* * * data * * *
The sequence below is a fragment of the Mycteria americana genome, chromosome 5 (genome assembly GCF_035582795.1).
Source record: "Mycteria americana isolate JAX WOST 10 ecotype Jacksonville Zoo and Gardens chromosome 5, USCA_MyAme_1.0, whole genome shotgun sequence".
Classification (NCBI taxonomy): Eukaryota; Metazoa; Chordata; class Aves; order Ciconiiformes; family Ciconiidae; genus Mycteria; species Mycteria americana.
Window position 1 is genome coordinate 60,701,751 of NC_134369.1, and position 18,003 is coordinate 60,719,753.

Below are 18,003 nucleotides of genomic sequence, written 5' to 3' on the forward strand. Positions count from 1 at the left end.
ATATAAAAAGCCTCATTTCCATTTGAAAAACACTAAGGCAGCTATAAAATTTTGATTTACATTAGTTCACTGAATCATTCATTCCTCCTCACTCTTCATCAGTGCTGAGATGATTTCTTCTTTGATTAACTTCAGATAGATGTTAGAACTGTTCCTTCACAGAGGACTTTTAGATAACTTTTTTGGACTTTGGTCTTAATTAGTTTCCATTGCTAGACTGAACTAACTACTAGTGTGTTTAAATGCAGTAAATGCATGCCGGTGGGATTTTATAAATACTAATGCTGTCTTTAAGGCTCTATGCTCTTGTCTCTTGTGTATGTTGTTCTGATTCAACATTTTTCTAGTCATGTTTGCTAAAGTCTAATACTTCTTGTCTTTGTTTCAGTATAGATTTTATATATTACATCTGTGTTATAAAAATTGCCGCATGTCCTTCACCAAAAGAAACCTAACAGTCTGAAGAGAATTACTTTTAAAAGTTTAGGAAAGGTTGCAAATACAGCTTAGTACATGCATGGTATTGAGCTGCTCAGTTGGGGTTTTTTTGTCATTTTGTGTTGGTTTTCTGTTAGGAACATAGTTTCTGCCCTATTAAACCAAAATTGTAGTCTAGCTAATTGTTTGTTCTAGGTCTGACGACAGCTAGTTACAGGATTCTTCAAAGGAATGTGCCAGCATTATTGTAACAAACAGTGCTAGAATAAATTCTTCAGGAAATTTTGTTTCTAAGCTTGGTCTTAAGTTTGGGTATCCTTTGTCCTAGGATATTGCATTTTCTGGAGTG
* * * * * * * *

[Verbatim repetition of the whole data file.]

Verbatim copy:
The sequence below is a fragment of the Mycteria americana genome, chromosome 5 (genome assembly GCF_035582795.1).
Source record: "Mycteria americana isolate JAX WOST 10 ecotype Jacksonville Zoo and Gardens chromosome 5, USCA_MyAme_1.0, whole genome shotgun sequence".
Classification (NCBI taxonomy): Eukaryota; Metazoa; Chordata; class Aves; order Ciconiiformes; family Ciconiidae; genus Mycteria; species Mycteria americana.
Window position 1 is genome coordinate 60,701,751 of NC_134369.1, and position 18,003 is coordinate 60,719,753.

Below are 18,003 nucleotides of genomic sequence, written 5' to 3' on the forward strand. Positions count from 1 at the left end.
ATATAAAAAGCCTCATTTCCATTTGAAAAACACTAAGGCAGCTATAAAATTTTGATTTACATTAGTTCACTGAATCATTCATTCCTCCTCACTCTTCATCAGTGCTGAGATGATTTCTTCTTTGATTAACTTCAGATAGATGTTAGAACTGTTCCTTCACAGAGGACTTTTAGATAACTTTTTTGGACTTTGGTCTTAATTAGTTTCCATTGCTAGACTGAACTAACTACTAGTGTGTTTAAATGCAGTAAATGCATGCCGGTGGGATTTTATAAATACTAATGCTGTCTTTAAGGCTCTATGCTCTTGTCTCTTGTGTATGTTGTTCTGATTCAACATTTTTCTAGTCATGTTTGCTAAAGTCTAATACTTCTTGTCTTTGTTTCAGTATAGATTTTATATATTACATCTGTGTTATAAAAATTGCCGCATGTCCTTCACCAAAAGAAACCTAACAGTCTGAAGAGAATTACTTTTAAAAGTTTAGGAAAGGTTGCAAATACAGCTTAGTACATGCATGGTATTGAGCTGCTCAGTTGGGGTTTTTTTGTCATTTTGTGTTGGTTTTCTGTTAGGAACATAGTTTCTGCCCTATTAAACCAAAATTGTAGTCTAGCTAATTGTTTGTTCTAGGTCTGACGACAGCTAGTTACAGGATTCTTCAAAGGAATGTGCCAGCATTATTGTAACAAACAGTGCTAGAATAAATTCTTCAGGAAATTTTGTTTCTAAGCTTGGTCTTAAGTTTGGGTATCCTTTGTCCTAGGATATTGCATTTTCTGGAGTG